The first PIM’s Brown Bag seminar in 2014 took place on February 27 at IFPRI and was dedicated to the topic of Youth Employment in Sub-Saharan Africa (with a presentation of the recently issued World Bank report on the topic). The session showed great interest among our colleagues working in the area of agricultural and food policies. We were excited to have more than 40 people attending the event in person and virtually, and made a mental note to book a bigger room next time.
Presenters included Louise Fox, co-author of the resent World Bank report on the topic, former World Bank Lead Economist and now Visiting Professor at UC Berkeley; Karen Brooks, the report’s contributor and PIM Director; and Frank Byamugisha, author of the book on land rights in Africa “Securing Africa's Land for Shared Prosperity: A Program to Scale Up Reforms and Investments”. With such distinguished panel of experts and participants who came well prepared, the 90 minutes of the seminar flew unnoticed filled with a lively discussion and great comments and questions from the audience.
Some of those questions are still to be answered. The seminar’s participants agreed to form an interest group dedicated to the issues of the youth employment in Sub-Saharan Africa to share materials and ideas on the topic and to discuss potential work that could be included in the PIM’s research portfolio for 2015-2016 (which is being planned at the moment). The group is open for interested parties, if you would like to be included, please write to Crpfirstname.lastname@example.org. As a first step, we are happy to share here the presentations that our speakers used during the seminar on February 27.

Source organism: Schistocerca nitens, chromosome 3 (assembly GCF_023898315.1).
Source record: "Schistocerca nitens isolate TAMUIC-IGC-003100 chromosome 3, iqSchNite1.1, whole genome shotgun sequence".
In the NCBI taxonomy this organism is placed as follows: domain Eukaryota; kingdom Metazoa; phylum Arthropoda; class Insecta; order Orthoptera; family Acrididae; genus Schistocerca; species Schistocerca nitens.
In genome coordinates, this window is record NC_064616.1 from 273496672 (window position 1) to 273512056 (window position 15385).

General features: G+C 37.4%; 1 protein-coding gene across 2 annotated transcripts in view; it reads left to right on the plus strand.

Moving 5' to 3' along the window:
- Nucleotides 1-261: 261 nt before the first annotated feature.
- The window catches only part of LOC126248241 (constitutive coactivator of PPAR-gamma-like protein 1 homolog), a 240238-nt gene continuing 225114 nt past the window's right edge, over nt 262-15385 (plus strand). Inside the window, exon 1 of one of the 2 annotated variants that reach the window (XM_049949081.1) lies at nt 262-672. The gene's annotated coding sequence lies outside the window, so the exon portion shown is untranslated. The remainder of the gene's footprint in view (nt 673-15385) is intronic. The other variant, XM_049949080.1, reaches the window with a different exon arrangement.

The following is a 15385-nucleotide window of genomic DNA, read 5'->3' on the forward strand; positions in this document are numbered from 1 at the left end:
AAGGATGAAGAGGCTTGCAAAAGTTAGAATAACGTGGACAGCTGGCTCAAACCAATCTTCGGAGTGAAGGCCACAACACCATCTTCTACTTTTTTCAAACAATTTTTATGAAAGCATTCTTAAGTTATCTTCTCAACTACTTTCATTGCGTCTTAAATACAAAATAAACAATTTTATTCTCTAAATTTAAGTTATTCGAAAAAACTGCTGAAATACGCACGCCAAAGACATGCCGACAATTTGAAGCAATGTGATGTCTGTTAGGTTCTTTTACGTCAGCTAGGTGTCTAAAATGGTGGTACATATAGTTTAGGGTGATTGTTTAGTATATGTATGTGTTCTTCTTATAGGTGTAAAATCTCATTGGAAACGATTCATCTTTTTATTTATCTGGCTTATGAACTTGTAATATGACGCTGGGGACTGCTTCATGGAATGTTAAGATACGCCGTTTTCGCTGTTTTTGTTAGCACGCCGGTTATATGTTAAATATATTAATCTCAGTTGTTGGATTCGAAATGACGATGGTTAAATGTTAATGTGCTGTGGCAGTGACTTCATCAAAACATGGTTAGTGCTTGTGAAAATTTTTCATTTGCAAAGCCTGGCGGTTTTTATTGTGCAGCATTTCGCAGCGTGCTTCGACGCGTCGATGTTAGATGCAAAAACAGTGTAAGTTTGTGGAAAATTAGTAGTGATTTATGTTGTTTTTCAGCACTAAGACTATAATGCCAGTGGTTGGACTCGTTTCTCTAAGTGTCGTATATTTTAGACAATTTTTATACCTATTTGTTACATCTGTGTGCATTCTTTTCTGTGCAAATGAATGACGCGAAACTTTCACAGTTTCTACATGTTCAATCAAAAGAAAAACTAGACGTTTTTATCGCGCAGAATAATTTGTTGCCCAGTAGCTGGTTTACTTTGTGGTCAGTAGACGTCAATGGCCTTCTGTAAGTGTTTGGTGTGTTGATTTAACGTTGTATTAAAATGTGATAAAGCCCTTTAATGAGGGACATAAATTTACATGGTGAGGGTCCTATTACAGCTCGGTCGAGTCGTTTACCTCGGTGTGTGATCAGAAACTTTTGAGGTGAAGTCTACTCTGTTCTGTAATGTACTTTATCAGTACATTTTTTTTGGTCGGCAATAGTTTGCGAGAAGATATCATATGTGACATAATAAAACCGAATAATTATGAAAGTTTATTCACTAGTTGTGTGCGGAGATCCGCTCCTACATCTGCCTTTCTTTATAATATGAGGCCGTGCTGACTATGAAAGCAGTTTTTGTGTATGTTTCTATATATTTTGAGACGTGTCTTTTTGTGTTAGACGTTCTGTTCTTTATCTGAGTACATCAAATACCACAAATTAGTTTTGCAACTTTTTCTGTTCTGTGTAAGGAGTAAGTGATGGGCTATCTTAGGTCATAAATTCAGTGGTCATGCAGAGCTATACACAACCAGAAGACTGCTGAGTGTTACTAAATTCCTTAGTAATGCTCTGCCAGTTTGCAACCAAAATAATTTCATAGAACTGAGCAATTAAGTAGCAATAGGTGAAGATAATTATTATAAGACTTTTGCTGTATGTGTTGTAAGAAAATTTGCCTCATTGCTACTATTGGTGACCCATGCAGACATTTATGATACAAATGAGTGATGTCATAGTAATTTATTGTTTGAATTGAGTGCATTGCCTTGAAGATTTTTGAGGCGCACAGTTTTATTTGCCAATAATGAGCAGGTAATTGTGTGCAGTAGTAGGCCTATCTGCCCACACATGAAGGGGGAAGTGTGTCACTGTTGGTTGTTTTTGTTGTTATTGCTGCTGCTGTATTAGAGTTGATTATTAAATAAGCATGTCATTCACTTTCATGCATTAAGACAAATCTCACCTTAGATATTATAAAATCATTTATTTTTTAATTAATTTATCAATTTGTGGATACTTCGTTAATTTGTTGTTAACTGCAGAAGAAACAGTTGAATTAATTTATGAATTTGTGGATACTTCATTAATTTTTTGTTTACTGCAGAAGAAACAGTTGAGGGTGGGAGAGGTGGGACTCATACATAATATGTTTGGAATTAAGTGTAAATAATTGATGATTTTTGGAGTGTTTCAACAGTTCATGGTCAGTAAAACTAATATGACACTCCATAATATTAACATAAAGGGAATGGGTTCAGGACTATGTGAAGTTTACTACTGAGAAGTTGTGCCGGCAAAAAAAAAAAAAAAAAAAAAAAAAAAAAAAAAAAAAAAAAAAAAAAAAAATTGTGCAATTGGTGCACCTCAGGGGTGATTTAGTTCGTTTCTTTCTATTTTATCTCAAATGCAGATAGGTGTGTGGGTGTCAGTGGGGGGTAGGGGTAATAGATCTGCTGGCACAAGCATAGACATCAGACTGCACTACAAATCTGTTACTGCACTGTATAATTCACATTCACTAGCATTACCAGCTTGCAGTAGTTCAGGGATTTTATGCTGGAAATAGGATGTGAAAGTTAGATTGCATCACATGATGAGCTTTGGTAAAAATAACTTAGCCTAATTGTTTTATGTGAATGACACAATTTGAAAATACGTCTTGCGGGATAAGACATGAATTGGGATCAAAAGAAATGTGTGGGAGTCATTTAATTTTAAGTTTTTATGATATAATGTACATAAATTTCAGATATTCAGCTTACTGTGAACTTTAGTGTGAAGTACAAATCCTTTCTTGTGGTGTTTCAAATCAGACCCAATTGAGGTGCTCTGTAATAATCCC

Presentation of Louise Fox: Overview of the report findings
Presentation of Karen Brooks: Good Jobs in Agriculture for Africa’s Young People
Presentation of Frank Byamugisha: Youth Employment in Africa - Access to Land
See more on the topic on the World Bank web-site:
Blog: New Report Outlines Priorities to Address Africa’s Youth Employment Challenge
Press-release: More Productive Jobs for Africa’s Youth Vital for the Region’s Economic Progress, says New WB Report
Photo credit: CGIAR Research Program on Policies, Institutions, and Markets (PIM)